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Victim Advocacy Group Calls On The Kansas City Diocese To List All Priests Accused Of Sex Abuse

Jodi Fortino
KCUR 89.3
David Clohessy, former executive director of SNAP, the Survivors Network of those Abused by Priests, writes the names of priests left out of the Kansas City diocese's list in front of their headquarters.

The Catholic Diocese of Kansas City - St. Joseph said that it does not duplicate publicly listed names of “credibly accused” priests, but victim advocates say that’s not enough.

A victim advocacy group says the Catholic Diocese of Kansas City - St. Joseph failed to include the names of nearly 20 priests in its list of “credibly accused” sexual abusers.

Members of the Survivors Network of those Abused by Priests went to the diocese's headquarters on Wednesday to write the names of the priests that were all at one point tied to Kansas City, Missouri.

The group said that while Bishop James V. Johnston Jr. had not included the priests on his list of accused clergy, they can be found on lists of institutions elsewhere.

Former SNAP executive director David Clohessy said it was important for the local diocese to include all of the names on its list.

Jodi Fortino
KCUR 89.3
Longtime SNAP members, David Biersmith, Tom White, and David Clohessy hold up signs listing the accused priests' names.

“Parents and police and prosecutors can best protect children from predators if they know who the predators are,” Clohessy said. “And sadly, Bishop Johnston does know who the predators are. And yet he continues to hide their names, their work histories and their whereabouts.”

The group said they wanted to reveal the names of two accused priests that they deemed “virtually unknown” in the area despite having spent time in Kansas City.

According to SNAP, Fr. John M. Fiala pleaded guilty in Texas in 2014 to charges of raping a boy at gunpoint. He pled guilty in 2012 to charges of hiring a hitman to kill the victim.

The group also said that Fr. Julian Raymond Hartig had been credibly accused by three other church institutions.

SNAP also named other clerics that it considers “under the radar.” These priests are listed as ‘credibly accused’ abusers on at least one church website in other states or dioceses, but not on Johnston’s list.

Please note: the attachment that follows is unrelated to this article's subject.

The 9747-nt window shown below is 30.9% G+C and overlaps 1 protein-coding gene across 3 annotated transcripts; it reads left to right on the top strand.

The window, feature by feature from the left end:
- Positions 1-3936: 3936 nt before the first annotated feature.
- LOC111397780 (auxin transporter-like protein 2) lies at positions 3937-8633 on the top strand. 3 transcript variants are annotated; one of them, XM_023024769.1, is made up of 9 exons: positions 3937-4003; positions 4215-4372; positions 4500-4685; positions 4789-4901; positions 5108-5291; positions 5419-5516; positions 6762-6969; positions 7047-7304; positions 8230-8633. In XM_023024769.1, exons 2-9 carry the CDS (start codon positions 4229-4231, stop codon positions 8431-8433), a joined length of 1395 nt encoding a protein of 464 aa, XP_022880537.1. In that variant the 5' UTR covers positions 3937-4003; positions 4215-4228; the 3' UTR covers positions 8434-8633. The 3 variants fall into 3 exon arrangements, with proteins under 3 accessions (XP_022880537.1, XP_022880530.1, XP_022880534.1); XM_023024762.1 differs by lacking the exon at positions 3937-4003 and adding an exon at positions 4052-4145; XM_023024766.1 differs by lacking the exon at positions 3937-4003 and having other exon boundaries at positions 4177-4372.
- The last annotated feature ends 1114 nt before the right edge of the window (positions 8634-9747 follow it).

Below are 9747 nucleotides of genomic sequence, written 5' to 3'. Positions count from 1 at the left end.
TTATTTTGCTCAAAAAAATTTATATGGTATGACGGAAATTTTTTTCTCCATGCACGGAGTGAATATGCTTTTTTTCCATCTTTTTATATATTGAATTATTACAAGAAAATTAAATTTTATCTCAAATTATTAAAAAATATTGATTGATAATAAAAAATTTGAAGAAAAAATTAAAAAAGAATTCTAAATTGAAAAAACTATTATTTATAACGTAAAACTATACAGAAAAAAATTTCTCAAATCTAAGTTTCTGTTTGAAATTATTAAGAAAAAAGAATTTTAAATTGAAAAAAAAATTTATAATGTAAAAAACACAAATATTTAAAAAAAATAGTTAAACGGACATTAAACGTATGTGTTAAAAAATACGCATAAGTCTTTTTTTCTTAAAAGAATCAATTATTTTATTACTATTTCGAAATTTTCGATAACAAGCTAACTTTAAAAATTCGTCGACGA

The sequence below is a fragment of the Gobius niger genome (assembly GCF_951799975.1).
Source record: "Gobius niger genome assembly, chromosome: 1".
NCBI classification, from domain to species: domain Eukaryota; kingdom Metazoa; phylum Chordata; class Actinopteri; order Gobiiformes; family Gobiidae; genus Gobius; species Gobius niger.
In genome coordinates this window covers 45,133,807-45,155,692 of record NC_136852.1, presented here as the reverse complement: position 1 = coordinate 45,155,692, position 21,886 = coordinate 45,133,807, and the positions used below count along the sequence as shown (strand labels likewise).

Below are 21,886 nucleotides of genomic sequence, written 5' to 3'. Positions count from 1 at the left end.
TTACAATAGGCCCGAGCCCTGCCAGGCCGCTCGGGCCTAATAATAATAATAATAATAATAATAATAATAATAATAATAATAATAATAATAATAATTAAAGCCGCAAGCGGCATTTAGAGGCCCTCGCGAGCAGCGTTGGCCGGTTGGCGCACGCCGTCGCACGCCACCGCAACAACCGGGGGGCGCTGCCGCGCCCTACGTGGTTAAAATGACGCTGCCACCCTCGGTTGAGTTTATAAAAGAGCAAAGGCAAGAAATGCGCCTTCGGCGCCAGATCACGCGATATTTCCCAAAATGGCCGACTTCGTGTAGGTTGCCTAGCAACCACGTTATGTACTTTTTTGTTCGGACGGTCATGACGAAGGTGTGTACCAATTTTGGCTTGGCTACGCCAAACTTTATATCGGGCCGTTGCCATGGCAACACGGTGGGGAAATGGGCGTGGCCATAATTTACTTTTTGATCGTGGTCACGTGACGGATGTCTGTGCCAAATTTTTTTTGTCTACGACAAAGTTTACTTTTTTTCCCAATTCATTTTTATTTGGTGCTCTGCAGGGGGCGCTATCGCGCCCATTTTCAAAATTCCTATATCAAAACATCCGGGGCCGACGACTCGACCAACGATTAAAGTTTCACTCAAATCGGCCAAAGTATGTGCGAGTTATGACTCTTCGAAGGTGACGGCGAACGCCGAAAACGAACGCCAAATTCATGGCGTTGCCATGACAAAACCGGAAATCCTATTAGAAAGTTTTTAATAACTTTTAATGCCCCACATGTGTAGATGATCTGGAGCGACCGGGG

The priests, SNAP said, include Vincent Barsch, Bede Parry, Edgar Probstfield, Regis Probstfield, Gilbert Stack, Hugh Tasch, Paschal Thomas and Isaac True of the Benedictine order. The Jesuit order includes Donald Redmond, Lawrence Gregovich, Martin Juarez, Paul Pilgram, Burton J. Fraser, Chester Gaiter, Dennis Kirchoff, Philip Kraus and Francis Kegel.

The group also announced that the Kansas City - St. Joseph diocese had recently paid a settlement regarding a case involving Fr. Thomas M. Reardon, who SNAP called “the most prolific living Missouri predator priest.”

SNAP said that David Ford testified Reardon had sexually abused him in the late 1970s and that Ford had disclosed his abuse to Catholic officials at least four times.

In an email on Wednesday, Diocese spokesperson Ashlie Hand said that it does not duplicate names that are included on lists made public by other institutions.

She said the bottom of their list includes links to those from the dioceses of Springfield and Jefferson City, Archdiocese of Kansas City, Kansas, Conception Abbey and the Jesuits of U.S. Central and Southern Province.

Hand said that these additional lists include all but one of the priests named by SNAP.

Clohessy said that including links to other institutions is not enough.

“If the bishop genuinely wants to protect kids, and genuinely wants to help victims, he'll put out information prominently and permanently and easy to find,” Clohessy said.

According to the diocese, Hartig was not included in the list because he was assigned as pastor at St. Mary’s Parish in Higginsville, MO, between 1926-29, before the establishment of the Diocese of Kansas City - St. Joseph.

Hand confirmed that the diocese had settled with David Ford in May 2021.

More than ever, education lies at the intersection of equity, housing, funding, and other diverse issues facing Kansas City’s students, families and teachers. As KCUR’s education reporter, I’ll break down the policies driving these issues in schools and report what’s happening in our region's classrooms. You can reach me at jodifortino@kcur.org.
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